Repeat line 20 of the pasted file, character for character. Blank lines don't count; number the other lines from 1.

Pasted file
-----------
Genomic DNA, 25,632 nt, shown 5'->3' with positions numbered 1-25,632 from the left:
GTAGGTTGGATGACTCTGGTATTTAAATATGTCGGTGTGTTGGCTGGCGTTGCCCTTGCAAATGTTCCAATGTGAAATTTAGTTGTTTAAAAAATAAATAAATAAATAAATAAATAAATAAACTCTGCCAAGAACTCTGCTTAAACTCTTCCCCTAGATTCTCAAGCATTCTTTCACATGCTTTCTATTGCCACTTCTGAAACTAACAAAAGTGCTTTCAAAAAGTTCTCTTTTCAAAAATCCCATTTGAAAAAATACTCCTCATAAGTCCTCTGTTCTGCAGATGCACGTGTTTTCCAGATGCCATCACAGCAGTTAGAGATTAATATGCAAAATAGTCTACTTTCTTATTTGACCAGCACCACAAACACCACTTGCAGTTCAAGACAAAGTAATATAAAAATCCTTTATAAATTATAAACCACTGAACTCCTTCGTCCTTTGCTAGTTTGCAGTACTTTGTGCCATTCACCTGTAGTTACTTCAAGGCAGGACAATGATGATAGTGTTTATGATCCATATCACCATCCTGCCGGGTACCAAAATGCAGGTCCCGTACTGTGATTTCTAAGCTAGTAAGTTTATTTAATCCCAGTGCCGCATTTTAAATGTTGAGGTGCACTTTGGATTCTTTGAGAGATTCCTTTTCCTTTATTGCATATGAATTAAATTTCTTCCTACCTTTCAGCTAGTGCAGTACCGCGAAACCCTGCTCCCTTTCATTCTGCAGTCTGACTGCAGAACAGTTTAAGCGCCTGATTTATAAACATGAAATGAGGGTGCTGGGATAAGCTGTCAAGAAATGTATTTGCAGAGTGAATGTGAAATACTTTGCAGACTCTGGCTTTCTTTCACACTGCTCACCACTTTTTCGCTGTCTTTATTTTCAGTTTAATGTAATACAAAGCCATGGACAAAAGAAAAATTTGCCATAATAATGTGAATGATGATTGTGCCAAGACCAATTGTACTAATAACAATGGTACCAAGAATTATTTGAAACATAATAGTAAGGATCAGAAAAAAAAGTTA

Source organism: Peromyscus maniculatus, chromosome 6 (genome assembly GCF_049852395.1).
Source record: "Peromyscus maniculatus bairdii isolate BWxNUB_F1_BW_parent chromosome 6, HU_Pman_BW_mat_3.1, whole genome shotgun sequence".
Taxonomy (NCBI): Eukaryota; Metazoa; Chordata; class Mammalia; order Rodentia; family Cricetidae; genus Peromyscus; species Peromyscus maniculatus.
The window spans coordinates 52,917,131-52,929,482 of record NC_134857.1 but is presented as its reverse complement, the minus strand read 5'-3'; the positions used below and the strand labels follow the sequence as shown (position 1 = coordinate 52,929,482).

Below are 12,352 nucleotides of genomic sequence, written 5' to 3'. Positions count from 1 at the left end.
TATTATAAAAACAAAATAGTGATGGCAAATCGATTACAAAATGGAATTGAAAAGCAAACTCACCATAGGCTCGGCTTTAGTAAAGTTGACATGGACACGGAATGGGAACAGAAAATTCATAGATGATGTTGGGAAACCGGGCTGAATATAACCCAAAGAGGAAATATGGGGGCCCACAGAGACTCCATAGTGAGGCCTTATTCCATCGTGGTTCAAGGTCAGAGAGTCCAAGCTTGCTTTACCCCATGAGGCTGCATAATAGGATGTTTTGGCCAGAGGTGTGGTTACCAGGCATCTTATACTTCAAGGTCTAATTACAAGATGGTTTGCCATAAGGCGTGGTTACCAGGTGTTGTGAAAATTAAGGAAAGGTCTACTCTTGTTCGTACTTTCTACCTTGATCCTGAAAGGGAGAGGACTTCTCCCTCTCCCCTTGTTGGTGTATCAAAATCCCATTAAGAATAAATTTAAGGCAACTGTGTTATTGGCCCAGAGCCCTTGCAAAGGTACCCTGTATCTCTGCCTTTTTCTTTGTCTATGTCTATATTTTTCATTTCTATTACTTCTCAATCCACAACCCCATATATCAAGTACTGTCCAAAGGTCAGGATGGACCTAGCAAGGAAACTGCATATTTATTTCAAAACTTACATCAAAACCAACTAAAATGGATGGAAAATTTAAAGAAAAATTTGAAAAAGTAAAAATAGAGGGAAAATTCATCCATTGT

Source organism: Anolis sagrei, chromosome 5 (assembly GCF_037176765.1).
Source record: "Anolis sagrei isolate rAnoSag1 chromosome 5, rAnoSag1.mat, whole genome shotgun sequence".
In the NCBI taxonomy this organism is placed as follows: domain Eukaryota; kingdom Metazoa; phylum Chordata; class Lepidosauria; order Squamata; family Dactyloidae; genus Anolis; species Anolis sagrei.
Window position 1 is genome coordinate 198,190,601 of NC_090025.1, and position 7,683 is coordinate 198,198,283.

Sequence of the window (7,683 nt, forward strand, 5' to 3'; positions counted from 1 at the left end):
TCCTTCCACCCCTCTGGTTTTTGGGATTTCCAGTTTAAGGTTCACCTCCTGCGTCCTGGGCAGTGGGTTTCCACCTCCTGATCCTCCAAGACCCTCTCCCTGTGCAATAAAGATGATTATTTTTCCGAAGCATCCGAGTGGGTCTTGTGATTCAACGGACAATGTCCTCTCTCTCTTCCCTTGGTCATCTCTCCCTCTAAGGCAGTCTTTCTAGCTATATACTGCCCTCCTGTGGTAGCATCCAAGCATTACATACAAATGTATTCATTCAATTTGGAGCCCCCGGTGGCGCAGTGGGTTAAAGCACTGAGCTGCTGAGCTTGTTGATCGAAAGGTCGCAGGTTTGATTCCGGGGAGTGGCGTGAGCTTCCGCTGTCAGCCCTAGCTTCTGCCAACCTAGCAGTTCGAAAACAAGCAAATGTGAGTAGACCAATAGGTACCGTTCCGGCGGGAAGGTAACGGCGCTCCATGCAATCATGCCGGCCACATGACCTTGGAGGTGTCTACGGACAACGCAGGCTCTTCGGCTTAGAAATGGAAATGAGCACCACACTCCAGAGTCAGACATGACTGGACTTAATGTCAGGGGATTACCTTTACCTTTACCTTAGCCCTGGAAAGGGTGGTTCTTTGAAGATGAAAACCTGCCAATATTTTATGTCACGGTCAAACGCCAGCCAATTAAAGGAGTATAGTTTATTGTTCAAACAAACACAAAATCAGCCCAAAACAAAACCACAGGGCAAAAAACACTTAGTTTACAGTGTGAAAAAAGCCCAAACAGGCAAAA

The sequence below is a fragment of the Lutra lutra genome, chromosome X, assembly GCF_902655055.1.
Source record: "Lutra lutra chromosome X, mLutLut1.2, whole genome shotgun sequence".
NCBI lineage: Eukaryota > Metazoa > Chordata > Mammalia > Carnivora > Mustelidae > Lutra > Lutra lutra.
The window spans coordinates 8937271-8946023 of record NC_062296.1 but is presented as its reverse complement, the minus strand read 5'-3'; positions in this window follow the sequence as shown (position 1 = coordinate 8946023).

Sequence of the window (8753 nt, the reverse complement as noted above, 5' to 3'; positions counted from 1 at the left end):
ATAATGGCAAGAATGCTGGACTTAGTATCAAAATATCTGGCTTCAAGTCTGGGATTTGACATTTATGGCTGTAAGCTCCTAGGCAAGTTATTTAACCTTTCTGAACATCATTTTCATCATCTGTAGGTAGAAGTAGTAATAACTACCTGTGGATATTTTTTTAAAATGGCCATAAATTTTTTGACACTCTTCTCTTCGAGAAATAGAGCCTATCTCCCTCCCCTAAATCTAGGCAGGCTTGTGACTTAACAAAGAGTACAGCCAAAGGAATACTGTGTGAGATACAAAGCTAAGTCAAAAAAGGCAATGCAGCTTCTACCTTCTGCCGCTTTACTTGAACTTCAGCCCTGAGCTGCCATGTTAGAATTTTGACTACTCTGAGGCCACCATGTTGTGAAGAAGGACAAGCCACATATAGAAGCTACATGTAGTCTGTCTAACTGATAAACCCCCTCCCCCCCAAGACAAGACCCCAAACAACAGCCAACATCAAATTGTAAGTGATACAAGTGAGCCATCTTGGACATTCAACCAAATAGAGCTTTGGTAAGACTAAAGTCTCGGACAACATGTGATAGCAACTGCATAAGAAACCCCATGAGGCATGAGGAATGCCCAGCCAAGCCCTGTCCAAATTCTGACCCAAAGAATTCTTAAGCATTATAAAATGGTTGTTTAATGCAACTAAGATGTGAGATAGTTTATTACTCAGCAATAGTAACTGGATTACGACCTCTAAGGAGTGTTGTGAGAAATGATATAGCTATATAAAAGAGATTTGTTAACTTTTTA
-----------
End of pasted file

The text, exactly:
ATAATGGCAAGAATGCTGGACTTAGTATCAAAATATCTGGCTTCAAGTCTGGGATTTGACATTTATGGCTGTAAGCTCCTAGGCAAGTTATTTAACCTTTCTGAACATCATTTTCATCATCTGTAGGTAGAAGTAGTAATAACTACCTGTGGATATTTTTTTAAAATGGCCATAAATTTTTTGACACTCTTCTCTTCGAGAAATAGAGCCTATCTCCCTCCCCTAAATCTAGGCAGGCTTGTGACTTAACAAAGAGTACAGCCAAAGGAATACTGTGTGAGATACAAAGCTAAGTCAAAAAAGGCAATGCAGCTTCTACCTTCTGCCGCTTTACTTGAACTTCAGCCCTGAGCTGCCATGTTAGAATTTTGACTACTCTGAGGCCACCATGTTGTGAAGAAGGACAAGCCACATATAGAAGCTACATGTAGTCTGTCTAACTGATAAACCCCCTCCCCCCCAAGACAAGACCCCAAACAACAGCCAACATCAAATTGTAAGTGATACAAGTGAGCCATCTTGGACATTCAACCAAATAGAGCTTTGGTAAGACTAAAGTCTCGGACAACATGTGATAGCAACTGCATAAGAAACCCCATGAGGCATGAGGAATGCCCAGCCAAGCCCTGTCCAAATTCTGACCCAAAGAATTCTTAAGCATTATAAAATGGTTGTTTAATGCAACTAAGATGTGAGATAGTTTATTACTCAGCAATAGTAACTGGATTACGACCTCTAAGGAGTGTTGTGAGAAATGATATAGCTATATAAAAGAGATTTGTTAACTTTTTA